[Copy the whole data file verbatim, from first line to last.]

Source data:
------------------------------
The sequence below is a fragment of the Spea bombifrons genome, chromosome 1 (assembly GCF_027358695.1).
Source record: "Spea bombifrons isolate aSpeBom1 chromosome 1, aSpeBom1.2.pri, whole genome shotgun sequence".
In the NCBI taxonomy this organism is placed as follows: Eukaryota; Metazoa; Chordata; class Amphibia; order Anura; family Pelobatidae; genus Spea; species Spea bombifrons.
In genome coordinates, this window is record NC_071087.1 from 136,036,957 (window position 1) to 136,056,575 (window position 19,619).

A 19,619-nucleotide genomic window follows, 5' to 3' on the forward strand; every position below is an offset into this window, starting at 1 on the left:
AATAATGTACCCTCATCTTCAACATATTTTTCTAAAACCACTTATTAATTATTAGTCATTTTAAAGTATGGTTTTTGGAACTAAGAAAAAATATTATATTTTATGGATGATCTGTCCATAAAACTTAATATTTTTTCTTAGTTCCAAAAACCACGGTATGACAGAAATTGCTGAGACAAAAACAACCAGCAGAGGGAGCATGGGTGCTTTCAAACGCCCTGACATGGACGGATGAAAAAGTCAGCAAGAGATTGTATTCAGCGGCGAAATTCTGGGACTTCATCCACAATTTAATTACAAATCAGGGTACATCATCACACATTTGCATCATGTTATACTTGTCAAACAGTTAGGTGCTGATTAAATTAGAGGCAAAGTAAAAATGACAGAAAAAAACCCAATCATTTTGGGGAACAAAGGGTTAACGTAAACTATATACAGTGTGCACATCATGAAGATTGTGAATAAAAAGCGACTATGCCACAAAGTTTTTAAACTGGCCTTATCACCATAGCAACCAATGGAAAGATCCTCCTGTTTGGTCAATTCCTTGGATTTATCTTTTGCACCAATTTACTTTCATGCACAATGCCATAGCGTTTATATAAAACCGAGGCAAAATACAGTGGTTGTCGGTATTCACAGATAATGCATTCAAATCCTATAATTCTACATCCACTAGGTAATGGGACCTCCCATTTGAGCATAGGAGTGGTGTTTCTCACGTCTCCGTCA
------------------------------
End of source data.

The sequence below is a fragment of the Spea bombifrons genome, chromosome 1 (assembly GCF_027358695.1).
Source record: "Spea bombifrons isolate aSpeBom1 chromosome 1, aSpeBom1.2.pri, whole genome shotgun sequence".
In the NCBI taxonomy this organism is placed as follows: Eukaryota; Metazoa; Chordata; class Amphibia; order Anura; family Pelobatidae; genus Spea; species Spea bombifrons.
In genome coordinates, this window is record NC_071087.1 from 136,036,957 (window position 1) to 136,056,575 (window position 19,619).

A 19,619-nucleotide genomic window follows, 5' to 3' on the forward strand; every position below is an offset into this window, starting at 1 on the left:
AATAATGTACCCTCATCTTCAACATATTTTTCTAAAACCACTTATTAATTATTAGTCATTTTAAAGTATGGTTTTTGGAACTAAGAAAAAATATTATATTTTATGGATGATCTGTCCATAAAACTTAATATTTTTTCTTAGTTCCAAAAACCACGGTATGACAGAAATTGCTGAGACAAAAACAACCAGCAGAGGGAGCATGGGTGCTTTCAAACGCCCTGACATGGACGGATGAAAAAGTCAGCAAGAGATTGTATTCAGCGGCGAAATTCTGGGACTTCATCCACAATTTAATTACAAATCAGGGTACATCATCACACATTTGCATCATGTTATACTTGTCAAACAGTTAGGTGCTGATTAAATTAGAGGCAAAGTAAAAATGACAGAAAAAAACCCAATCATTTTGGGGAACAAAGGGTTAACGTAAACTATATACAGTGTGCACATCATGAAGATTGTGAATAAAAAGCGACTATGCCACAAAGTTTTTAAACTGGCCTTATCACCATAGCAACCAATGGAAAGATCCTCCTGTTTGGTCAATTCCTTGGATTTATCTTTTGCACCAATTTACTTTCATGCACAATGCCATAGCGTTTATATAAAACCGAGGCAAAATACAGTGGTTGTCGGTATTCACAGATAATGCATTCAAATCCTATAATTCTACATCCACTAGGTAATGGGACCTCCCATTTGAGCATAGGAGTGGTGTTTCTCACGTCTCCGTCA